Dion Phaneuf: On Captaincy and Leadership

(Kevin Hoffman-USA TODAY Sports)
(Kevin Hoffman-USA TODAY Sports)

So it’s come to this: the Leafs have lost eight games in a row and all but giving up on the playoffs, the hockey-mad city of Toronto, one that thrives on negativity, has run out of things to talk about, rip apart and lament. Forget about trying to keep this streak and team in any sort of perspective. Remember, this is the city that once had a controversial firing of a goalie coach. So, with no meat left on the bone, the vultures are now claiming that Dion Phaneuf shouldn’t be the captain.

The argument seems to be that no true captain would let his team lose this many games in a row; that if he was a good leader, he would somehow hoist the team on his back and will them to victory. Unfortunately, hockey being a team game and a game where luck plays such a massive factor in determining outcomes, this is not an argument based in anything resembling reality.

Now, don’t take this as a defense of his captaincy. I don’t know if he’s a good captain or not – I  just don’t care. You could make Colton Orr the captain and I wouldn’t care. You shouldn’t either. Who the captain is, is important for the players, maybe, although I suspect that social dynamics sort themselves out and a “C” given by management probably doesn’t have the cache you think it does. Again, I wouldn’t know. I don’t know Dion. I don’t get to hang out with the team.

What Makes A Good Captain?

Fans love to argue about who is a good captain, who is a good leader, who is deserves the “C” etc. I get it – it’s something to talk about besides the weather. You might as well argue over which company makes the best shin pads. It is my opinion that if you aren’t on the team, if you aren’t in the dressing room, then you can’t possibly know what makes a good leader or captain.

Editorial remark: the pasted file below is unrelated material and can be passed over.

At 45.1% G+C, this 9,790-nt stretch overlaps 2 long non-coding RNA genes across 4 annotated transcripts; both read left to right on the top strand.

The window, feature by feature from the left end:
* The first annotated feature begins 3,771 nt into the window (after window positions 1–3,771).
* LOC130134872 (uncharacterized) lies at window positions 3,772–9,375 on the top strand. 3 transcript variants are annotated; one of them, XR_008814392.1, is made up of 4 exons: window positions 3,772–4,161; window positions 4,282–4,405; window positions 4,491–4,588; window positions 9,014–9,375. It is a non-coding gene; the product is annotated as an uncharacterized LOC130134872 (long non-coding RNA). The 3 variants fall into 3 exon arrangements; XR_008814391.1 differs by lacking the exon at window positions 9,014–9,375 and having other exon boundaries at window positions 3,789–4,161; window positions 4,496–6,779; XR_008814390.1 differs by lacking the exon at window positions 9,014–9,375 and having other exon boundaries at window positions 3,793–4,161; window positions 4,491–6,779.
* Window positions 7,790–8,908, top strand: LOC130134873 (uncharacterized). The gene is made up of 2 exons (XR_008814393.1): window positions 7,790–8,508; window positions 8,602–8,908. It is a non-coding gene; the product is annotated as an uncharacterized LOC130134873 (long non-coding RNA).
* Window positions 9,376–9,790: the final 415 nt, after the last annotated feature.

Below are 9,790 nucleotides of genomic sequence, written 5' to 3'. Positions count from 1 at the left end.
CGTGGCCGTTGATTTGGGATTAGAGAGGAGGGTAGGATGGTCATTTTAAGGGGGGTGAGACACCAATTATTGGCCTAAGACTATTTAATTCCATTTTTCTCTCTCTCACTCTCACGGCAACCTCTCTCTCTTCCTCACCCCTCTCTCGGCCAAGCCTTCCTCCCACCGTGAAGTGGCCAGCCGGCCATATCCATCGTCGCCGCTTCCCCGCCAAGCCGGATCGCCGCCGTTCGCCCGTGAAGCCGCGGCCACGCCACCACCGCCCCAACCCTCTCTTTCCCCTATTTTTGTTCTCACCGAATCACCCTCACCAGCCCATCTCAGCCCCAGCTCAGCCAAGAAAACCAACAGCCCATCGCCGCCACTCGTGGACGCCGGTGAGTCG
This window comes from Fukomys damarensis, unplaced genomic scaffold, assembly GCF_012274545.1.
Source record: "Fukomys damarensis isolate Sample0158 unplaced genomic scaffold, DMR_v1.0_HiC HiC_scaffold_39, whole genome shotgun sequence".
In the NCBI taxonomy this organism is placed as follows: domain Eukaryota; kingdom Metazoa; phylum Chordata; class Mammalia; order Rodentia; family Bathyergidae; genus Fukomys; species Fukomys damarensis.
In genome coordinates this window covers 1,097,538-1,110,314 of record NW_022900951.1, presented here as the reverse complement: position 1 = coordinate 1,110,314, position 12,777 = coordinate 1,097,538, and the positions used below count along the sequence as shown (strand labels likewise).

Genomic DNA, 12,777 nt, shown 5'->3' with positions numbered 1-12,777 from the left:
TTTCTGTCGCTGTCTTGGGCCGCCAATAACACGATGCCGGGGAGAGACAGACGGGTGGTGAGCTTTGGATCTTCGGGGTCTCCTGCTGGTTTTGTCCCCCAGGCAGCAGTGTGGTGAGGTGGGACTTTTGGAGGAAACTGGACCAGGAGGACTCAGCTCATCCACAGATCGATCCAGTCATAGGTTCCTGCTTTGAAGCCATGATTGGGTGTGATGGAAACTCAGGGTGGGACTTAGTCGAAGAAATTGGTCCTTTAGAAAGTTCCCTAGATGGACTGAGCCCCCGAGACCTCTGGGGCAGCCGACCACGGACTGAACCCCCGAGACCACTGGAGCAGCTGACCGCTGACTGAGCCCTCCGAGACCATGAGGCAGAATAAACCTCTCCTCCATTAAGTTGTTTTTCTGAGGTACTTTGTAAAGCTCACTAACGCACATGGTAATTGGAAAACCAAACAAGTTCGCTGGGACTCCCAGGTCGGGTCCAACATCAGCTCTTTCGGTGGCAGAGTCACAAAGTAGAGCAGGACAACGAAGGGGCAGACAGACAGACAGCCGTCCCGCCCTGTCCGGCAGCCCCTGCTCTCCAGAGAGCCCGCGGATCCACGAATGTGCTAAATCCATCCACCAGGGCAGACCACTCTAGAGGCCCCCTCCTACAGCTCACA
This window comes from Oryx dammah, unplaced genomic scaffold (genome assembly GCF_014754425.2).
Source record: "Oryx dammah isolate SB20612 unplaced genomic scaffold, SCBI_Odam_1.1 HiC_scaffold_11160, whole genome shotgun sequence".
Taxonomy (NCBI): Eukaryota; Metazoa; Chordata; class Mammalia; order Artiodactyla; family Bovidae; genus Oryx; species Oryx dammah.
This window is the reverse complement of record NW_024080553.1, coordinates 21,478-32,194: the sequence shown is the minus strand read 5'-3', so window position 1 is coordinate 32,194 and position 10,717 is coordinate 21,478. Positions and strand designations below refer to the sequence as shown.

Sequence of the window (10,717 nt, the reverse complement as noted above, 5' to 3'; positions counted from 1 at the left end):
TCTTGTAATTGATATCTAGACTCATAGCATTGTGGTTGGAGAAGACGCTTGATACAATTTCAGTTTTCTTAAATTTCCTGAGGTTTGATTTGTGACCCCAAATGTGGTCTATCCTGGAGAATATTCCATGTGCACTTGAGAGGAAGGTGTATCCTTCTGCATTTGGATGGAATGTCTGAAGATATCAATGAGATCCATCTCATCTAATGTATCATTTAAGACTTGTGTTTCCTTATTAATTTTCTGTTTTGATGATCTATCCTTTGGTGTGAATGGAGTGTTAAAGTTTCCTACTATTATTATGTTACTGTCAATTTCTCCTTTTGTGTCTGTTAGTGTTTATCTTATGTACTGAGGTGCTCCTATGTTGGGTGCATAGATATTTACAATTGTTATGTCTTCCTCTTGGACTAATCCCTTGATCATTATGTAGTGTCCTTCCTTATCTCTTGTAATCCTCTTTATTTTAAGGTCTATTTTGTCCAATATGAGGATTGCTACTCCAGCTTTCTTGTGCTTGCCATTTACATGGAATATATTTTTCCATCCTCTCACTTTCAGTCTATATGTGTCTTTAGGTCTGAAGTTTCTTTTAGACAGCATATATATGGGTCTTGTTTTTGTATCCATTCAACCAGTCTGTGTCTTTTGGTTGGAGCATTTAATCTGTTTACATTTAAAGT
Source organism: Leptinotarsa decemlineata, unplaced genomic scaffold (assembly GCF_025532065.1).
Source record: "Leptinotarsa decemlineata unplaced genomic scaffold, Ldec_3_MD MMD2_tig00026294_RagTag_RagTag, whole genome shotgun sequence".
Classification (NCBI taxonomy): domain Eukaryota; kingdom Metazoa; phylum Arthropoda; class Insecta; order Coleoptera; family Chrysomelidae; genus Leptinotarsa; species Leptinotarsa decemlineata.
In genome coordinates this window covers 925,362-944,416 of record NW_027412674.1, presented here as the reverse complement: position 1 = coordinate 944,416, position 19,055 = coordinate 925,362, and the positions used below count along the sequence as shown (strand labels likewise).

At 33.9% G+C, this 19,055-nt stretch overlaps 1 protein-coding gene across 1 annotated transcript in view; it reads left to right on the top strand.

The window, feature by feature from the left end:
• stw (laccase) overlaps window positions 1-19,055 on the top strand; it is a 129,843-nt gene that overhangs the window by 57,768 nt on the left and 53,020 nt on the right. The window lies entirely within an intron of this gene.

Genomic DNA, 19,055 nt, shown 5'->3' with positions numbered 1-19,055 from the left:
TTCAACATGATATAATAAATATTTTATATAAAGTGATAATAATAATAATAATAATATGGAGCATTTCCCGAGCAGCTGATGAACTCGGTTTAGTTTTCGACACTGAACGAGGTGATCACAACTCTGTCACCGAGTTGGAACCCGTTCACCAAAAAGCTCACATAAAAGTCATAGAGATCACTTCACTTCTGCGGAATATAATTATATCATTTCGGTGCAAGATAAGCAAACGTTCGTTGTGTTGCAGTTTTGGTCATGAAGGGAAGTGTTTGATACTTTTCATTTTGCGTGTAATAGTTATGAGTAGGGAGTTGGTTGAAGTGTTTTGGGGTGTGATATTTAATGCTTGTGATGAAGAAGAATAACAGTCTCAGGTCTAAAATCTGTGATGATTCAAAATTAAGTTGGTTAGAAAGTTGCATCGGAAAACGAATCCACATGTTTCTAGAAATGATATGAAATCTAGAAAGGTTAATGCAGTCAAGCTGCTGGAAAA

How could you? Leadership is a pretty subtle thing. It comes in thousands of different varieties and styles; different guys take leadership in different situations. It is not something that can be measured. It is the very definition of intangible and is (in the context of hockey) 100% determined by confirmation bias. What that means, is that you think you see something that demonstrates leadership,(a come from behind victory, for  example) so you attribute a causal relationship between that event and your idea of who is a good leader. In another instance, maybe you see something that might cause you to question the previous determination (for example the team blows a big lead) but instead of challenging a previously established narrative, it’s easier to just disregard new information that may contradict your already held opinion.  This type of situation plays itself out over and over again as with any given player the leadership narrative is established at some point and then rarely ever reexamined in a critical fashion.  The point is that our ideas of who is a good leader are not determined in any kind of logical or empirical fashion.

In more practical terms, it means that every year there is a Stanley Cup winner and every year there is a team that comes from behind to win a playoff series or a key game. In every single one of these instances, someone will laud the leadership of whoever that team’s leader supposedly is. The opposite is true for any team that is favored and loses. Determinations of  leadership are derived from situations in which those making the determination do not have anywhere close to the amount of information needed to make a reasonable and/or reliable observation, and so instead, just make that determination based on what they think they see.

There are so many variables in a hockey game that, whether the determinations about leadership are true or not, they are irrelevant because they are awarded on faulty premises and because leadership is something that can’t be measured. It’s an abstract concept like love or patience.

So what you have is a narrative where leadership is attributed to players on teams that win and derided on teams that lose, despite the fact that someone always wins and someone always loses. This is because it’s easy to do, not because it’s accurate.

Bottom line is: the only people who know whether Dion Phaneuf is a good captain play for the Toronto Maple Leafs. Anyone else with an opinion on the subject is not informed enough to make that opinion valid.